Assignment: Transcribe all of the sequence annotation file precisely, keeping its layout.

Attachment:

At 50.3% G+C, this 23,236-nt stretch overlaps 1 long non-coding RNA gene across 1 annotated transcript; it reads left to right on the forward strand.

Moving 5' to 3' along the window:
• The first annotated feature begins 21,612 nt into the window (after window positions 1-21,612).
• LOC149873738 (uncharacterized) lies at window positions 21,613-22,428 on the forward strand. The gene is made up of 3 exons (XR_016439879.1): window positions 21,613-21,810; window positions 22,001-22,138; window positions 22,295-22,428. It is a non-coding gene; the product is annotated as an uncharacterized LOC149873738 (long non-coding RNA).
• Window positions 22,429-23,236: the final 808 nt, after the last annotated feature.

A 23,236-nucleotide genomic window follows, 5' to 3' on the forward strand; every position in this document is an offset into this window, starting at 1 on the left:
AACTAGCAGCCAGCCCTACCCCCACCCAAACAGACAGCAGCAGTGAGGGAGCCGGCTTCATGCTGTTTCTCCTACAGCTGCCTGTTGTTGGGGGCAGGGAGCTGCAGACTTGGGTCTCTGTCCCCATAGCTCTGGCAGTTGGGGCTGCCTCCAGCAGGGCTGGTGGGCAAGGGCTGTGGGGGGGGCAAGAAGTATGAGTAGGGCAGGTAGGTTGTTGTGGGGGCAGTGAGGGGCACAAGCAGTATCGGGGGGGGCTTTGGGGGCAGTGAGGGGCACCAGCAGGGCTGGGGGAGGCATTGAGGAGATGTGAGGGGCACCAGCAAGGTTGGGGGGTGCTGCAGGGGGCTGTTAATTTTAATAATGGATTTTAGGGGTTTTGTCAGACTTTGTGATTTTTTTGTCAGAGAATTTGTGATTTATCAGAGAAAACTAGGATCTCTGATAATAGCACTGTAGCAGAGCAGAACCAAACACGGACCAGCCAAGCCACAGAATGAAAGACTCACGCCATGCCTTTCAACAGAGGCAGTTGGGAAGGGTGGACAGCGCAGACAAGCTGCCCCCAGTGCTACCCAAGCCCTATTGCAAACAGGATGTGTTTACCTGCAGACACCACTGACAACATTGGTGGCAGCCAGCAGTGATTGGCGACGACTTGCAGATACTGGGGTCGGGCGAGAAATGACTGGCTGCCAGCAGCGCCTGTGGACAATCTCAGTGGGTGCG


At 50.3% G+C, this 23,236-nt stretch overlaps 1 long non-coding RNA gene across 1 annotated transcript; it reads left to right on the forward strand.

Moving 5' to 3' along the window:
• The first annotated feature begins 21,612 nt into the window (after window positions 1-21,612).
• LOC149873738 (uncharacterized) lies at window positions 21,613-22,428 on the forward strand. The gene is made up of 3 exons (XR_016439879.1): window positions 21,613-21,810; window positions 22,001-22,138; window positions 22,295-22,428. It is a non-coding gene; the product is annotated as an uncharacterized LOC149873738 (long non-coding RNA).
• Window positions 22,429-23,236: the final 808 nt, after the last annotated feature.

A 23,236-nucleotide genomic window follows, 5' to 3' on the forward strand; every position in this document is an offset into this window, starting at 1 on the left:
AACTAGCAGCCAGCCCTACCCCCACCCAAACAGACAGCAGCAGTGAGGGAGCCGGCTTCATGCTGTTTCTCCTACAGCTGCCTGTTGTTGGGGGCAGGGAGCTGCAGACTTGGGTCTCTGTCCCCATAGCTCTGGCAGTTGGGGCTGCCTCCAGCAGGGCTGGTGGGCAAGGGCTGTGGGGGGGGCAAGAAGTATGAGTAGGGCAGGTAGGTTGTTGTGGGGGCAGTGAGGGGCACAAGCAGTATCGGGGGGGGCTTTGGGGGCAGTGAGGGGCACCAGCAGGGCTGGGGGAGGCATTGAGGAGATGTGAGGGGCACCAGCAAGGTTGGGGGGTGCTGCAGGGGGCTGTTAATTTTAATAATGGATTTTAGGGGTTTTGTCAGACTTTGTGATTTTTTTGTCAGAGAATTTGTGATTTATCAGAGAAAACTAGGATCTCTGATAATAGCACTGTAGCAGAGCAGAACCAAACACGGACCAGCCAAGCCACAGAATGAAAGACTCACGCCATGCCTTTCAACAGAGGCAGTTGGGAAGGGTGGACAGCGCAGACAAGCTGCCCCCAGTGCTACCCAAGCCCTATTGCAAACAGGATGTGTTTACCTGCAGACACCACTGACAACATTGGTGGCAGCCAGCAGTGATTGGCGACGACTTGCAGATACTGGGGTCGGGCGAGAAATGACTGGCTGCCAGCAGCGCCTGTGGACAATCTCAGTGGGTGCG